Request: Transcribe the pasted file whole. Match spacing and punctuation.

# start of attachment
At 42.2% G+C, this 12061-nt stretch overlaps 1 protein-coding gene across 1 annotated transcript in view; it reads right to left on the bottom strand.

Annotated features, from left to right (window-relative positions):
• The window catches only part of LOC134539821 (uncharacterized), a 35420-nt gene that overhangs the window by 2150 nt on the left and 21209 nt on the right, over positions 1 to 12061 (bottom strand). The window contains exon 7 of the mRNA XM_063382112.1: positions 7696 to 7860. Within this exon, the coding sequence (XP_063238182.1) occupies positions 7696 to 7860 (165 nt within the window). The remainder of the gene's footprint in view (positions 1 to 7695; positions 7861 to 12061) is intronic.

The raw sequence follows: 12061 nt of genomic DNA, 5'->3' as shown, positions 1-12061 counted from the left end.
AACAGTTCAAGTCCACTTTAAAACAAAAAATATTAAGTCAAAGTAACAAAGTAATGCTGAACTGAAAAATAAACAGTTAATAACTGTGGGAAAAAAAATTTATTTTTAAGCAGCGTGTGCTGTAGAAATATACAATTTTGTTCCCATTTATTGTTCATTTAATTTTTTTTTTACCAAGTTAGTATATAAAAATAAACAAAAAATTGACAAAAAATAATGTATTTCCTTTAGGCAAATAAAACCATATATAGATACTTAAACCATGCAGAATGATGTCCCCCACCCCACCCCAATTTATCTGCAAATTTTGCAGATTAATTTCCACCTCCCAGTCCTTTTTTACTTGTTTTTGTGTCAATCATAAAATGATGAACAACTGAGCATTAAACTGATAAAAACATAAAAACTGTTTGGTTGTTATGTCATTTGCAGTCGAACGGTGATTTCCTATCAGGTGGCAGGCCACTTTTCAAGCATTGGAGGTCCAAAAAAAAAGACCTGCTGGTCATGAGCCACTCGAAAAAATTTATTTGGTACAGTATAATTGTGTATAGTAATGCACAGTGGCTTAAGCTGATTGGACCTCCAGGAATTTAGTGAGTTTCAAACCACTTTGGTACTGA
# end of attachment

At 42.2% G+C, this 12061-nt stretch overlaps 1 protein-coding gene across 1 annotated transcript in view; it reads right to left on the bottom strand.

Annotated features, from left to right (window-relative positions):
• The window catches only part of LOC134539821 (uncharacterized), a 35420-nt gene that overhangs the window by 2150 nt on the left and 21209 nt on the right, over positions 1 to 12061 (bottom strand). The window contains exon 7 of the mRNA XM_063382112.1: positions 7696 to 7860. Within this exon, the coding sequence (XP_063238182.1) occupies positions 7696 to 7860 (165 nt within the window). The remainder of the gene's footprint in view (positions 1 to 7695; positions 7861 to 12061) is intronic.

The raw sequence follows: 12061 nt of genomic DNA, 5'->3' as shown, positions 1-12061 counted from the left end.
AACAGTTCAAGTCCACTTTAAAACAAAAAATATTAAGTCAAAGTAACAAAGTAATGCTGAACTGAAAAATAAACAGTTAATAACTGTGGGAAAAAAAATTTATTTTTAAGCAGCGTGTGCTGTAGAAATATACAATTTTGTTCCCATTTATTGTTCATTTAATTTTTTTTTTACCAAGTTAGTATATAAAAATAAACAAAAAATTGACAAAAAATAATGTATTTCCTTTAGGCAAATAAAACCATATATAGATACTTAAACCATGCAGAATGATGTCCCCCACCCCACCCCAATTTATCTGCAAATTTTGCAGATTAATTTCCACCTCCCAGTCCTTTTTTACTTGTTTTTGTGTCAATCATAAAATGATGAACAACTGAGCATTAAACTGATAAAAACATAAAAACTGTTTGGTTGTTATGTCATTTGCAGTCGAACGGTGATTTCCTATCAGGTGGCAGGCCACTTTTCAAGCATTGGAGGTCCAAAAAAAAAGACCTGCTGGTCATGAGCCACTCGAAAAAATTTATTTGGTACAGTATAATTGTGTATAGTAATGCACAGTGGCTTAAGCTGATTGGACCTCCAGGAATTTAGTGAGTTTCAAACCACTTTGGTACTGA